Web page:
It's a long standing myth that's so easy to put a clause of this kind on your License Agreement to give you easy win on trials in case of so called "reverse engineering". If I want, I'm perfectly allowed to study just the build of Windows (without reading any nlite custom script) to learn what nlite is doing to it and reimplement the same behaviour in similar program, a "clone" of nlite. This reverse engineering technique is called clean room design, ofen used by companies that want to create compatible products and it's perfectly legal (for example, Intel reverse engineered x86-64 set of istructions to produce their 64 bit compatible cpus).

Edited by ceztko
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The EULA was put there for your protection more than Nuhi's.

Think like this:

You make a nLited setup for your company, get it all nice and neat, and install it on 100-1000 pc's. All of a sudden your network goes down because you removed, modified something stupid like remote registry.

Now you company is screwed because EVERYTHING has to go down while a fresh OS is installed, updated and the rest of the programs added. Thousands of dollars down the drain and hundreds of man hours wasted while everyone waits for their pc's to come back online.

Now you boss is pi**ed because you used an app you can't provide support for and your out of a job and possibly in court, while they are looking at sue-ing Nuhi too.

Besides while the app is not illegal some of what it does is illegal as it COMPLETLY breaks the MS eula! These things are stuff a personal user can get away with but MS will notice and sue YOUR company if all of a sudden the get 1000 or more error reports, service calls because you f'ed up the windows build you had the balls to use at work.

You are just bein lazy, anything nLite can do you can easily do by hand, Then you can fully support your work and decision to your bosses...

Edited by Kelsenellenelvian
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The EULA was put there for your protection more than Nuhi's.

I can agree but...

Now you boss is pi**ed because you used an app you can't provide support for and your out of a job and possibly in court, while they are looking at sue-ing Nuhi too.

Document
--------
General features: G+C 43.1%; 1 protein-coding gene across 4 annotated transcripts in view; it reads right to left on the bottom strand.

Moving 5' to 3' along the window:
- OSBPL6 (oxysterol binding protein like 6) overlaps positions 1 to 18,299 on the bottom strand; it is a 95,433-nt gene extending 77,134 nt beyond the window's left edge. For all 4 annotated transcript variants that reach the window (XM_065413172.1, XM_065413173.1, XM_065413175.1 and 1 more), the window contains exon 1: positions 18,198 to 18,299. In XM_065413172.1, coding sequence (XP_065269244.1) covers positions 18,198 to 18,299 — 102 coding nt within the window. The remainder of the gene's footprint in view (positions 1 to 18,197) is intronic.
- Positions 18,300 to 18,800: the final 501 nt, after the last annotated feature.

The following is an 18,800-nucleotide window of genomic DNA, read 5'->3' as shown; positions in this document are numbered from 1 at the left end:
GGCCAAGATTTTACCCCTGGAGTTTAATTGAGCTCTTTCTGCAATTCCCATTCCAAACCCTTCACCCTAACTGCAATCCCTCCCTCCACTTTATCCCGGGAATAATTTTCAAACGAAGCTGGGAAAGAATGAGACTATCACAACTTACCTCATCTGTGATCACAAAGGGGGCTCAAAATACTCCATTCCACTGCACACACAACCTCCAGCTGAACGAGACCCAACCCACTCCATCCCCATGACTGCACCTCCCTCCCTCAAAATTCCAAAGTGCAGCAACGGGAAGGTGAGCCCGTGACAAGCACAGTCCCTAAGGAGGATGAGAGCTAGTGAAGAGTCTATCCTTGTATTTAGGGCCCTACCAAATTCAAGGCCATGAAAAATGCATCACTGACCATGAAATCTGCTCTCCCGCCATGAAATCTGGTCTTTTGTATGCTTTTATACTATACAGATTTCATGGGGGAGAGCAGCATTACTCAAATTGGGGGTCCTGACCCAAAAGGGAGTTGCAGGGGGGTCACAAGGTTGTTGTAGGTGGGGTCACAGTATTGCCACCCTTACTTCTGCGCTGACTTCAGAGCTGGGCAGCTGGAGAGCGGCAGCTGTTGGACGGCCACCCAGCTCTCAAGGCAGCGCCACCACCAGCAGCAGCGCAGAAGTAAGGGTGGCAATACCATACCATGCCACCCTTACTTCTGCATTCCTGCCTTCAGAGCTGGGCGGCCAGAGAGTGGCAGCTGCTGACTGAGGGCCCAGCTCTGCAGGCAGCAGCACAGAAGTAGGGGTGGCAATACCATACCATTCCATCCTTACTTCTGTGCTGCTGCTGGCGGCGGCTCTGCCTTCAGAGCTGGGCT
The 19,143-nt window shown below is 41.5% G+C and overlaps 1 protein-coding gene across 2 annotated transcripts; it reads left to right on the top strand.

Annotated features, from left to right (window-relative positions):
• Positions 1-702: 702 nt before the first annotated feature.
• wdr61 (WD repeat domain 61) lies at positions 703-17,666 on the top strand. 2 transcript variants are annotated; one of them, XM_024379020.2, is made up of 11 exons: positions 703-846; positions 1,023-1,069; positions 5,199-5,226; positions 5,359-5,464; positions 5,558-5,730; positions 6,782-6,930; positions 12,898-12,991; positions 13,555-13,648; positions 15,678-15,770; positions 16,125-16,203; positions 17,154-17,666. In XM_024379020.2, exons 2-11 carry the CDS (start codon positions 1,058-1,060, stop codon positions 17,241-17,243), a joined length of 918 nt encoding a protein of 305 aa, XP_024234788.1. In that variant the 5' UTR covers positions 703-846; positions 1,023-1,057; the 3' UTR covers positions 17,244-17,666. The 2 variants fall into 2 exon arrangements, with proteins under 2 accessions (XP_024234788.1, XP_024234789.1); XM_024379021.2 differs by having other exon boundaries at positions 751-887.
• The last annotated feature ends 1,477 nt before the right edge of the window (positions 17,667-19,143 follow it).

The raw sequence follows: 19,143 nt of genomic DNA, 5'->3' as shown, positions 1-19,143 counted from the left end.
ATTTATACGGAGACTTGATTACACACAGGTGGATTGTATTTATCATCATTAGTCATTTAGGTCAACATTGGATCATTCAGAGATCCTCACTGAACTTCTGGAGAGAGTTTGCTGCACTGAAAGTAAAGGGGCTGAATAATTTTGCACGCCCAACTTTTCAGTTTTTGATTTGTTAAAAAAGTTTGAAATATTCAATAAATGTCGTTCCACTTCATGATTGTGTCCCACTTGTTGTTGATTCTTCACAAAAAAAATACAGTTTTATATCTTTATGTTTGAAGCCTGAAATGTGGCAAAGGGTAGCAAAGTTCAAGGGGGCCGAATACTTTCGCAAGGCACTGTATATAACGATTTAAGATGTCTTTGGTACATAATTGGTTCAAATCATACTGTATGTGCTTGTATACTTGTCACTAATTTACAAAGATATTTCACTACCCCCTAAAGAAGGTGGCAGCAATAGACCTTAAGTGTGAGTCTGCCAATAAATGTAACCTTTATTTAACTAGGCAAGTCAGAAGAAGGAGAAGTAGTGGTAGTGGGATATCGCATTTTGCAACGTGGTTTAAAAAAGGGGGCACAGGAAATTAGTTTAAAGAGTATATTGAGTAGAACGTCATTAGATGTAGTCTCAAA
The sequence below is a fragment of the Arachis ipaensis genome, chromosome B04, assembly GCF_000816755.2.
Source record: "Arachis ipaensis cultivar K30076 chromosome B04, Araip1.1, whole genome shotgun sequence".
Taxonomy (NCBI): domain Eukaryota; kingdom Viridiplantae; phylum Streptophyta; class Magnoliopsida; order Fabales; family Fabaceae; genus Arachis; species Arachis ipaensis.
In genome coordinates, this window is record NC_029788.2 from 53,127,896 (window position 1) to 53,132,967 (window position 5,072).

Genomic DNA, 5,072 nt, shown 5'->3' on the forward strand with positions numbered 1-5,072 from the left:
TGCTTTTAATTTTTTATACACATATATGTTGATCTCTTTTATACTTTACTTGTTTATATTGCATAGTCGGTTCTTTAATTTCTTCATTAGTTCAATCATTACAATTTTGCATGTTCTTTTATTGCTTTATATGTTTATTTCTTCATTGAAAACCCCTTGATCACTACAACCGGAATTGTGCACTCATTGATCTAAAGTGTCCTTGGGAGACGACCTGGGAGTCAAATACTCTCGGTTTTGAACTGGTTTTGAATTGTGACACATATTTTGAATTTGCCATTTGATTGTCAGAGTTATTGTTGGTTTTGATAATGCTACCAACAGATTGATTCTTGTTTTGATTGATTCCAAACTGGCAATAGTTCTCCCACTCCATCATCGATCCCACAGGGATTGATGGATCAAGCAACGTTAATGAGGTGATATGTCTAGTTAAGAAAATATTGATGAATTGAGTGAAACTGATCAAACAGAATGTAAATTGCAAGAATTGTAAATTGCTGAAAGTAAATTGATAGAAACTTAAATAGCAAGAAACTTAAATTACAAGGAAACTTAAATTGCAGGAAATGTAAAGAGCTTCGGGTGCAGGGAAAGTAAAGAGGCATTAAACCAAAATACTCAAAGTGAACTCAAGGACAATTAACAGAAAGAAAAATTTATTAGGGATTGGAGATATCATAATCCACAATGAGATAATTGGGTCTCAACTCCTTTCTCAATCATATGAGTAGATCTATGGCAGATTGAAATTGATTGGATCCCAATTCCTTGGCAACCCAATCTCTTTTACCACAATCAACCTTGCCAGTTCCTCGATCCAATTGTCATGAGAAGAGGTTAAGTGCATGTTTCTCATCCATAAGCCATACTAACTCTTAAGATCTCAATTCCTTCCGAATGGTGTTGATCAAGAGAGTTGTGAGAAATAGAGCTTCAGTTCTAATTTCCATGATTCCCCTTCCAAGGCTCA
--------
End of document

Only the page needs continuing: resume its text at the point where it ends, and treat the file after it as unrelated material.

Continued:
...

Besides while the app is not illegal some of what it does is illegal as it COMPLETLY breaks the MS eula! These things are stuff a personal user can get away with but MS will notice and sue YOUR company if all of a sudden the get 1000 or more error reports, service calls because you f'ed up the windows build you had the balls to use at work.

These are, frankly, exaggerations. The max that can happen with your job is you loose your job (*). The max that can happen to nuhi is nothing: "NO WARRANTY" on the license is more than enough for him. The max that can happen with MS is you loose the warranty. Loosing warranty is all another issue: if you have licenses for 1000 pc, and you sign a proper support contract with MS (such as Premium Support), you can probably afford using MS supported tools, such as the cited OPK. If you own, let's say, 30 standard WXP licenses for your job, without any further support contract, from a sysadmin prospective (your grandmother probably doesn't use nlite on his home pc anyway :rolleyes: ) loosing warranty on the OS, and with software in general, can't be considered an issue: if you find a bug on a nlited windows that is reproducible on a standard windows buid, and report it to MS, you basically have the same opportunities it will be fixed promptly. And if you need tech help (always from a sysadmin/power user perspective), I don't think it's available without signing proper support contracts.

Another situation: one want to use nlited windows for embedded purpouse. This is stupid:

1) WXP (or W2K) itself isn't suitable for embedded applications;

2) You don't have any kind of Tech Help Support from MS.

EDIT: (*) Here I am assuming no sysadmin would be so stupid to use nlite in mission critical applicances, e.g. medical, air-traffic controlo appliances...

while I don't see any problem in using nlite on universities computer networks (that may be very big).

Edited by ceztko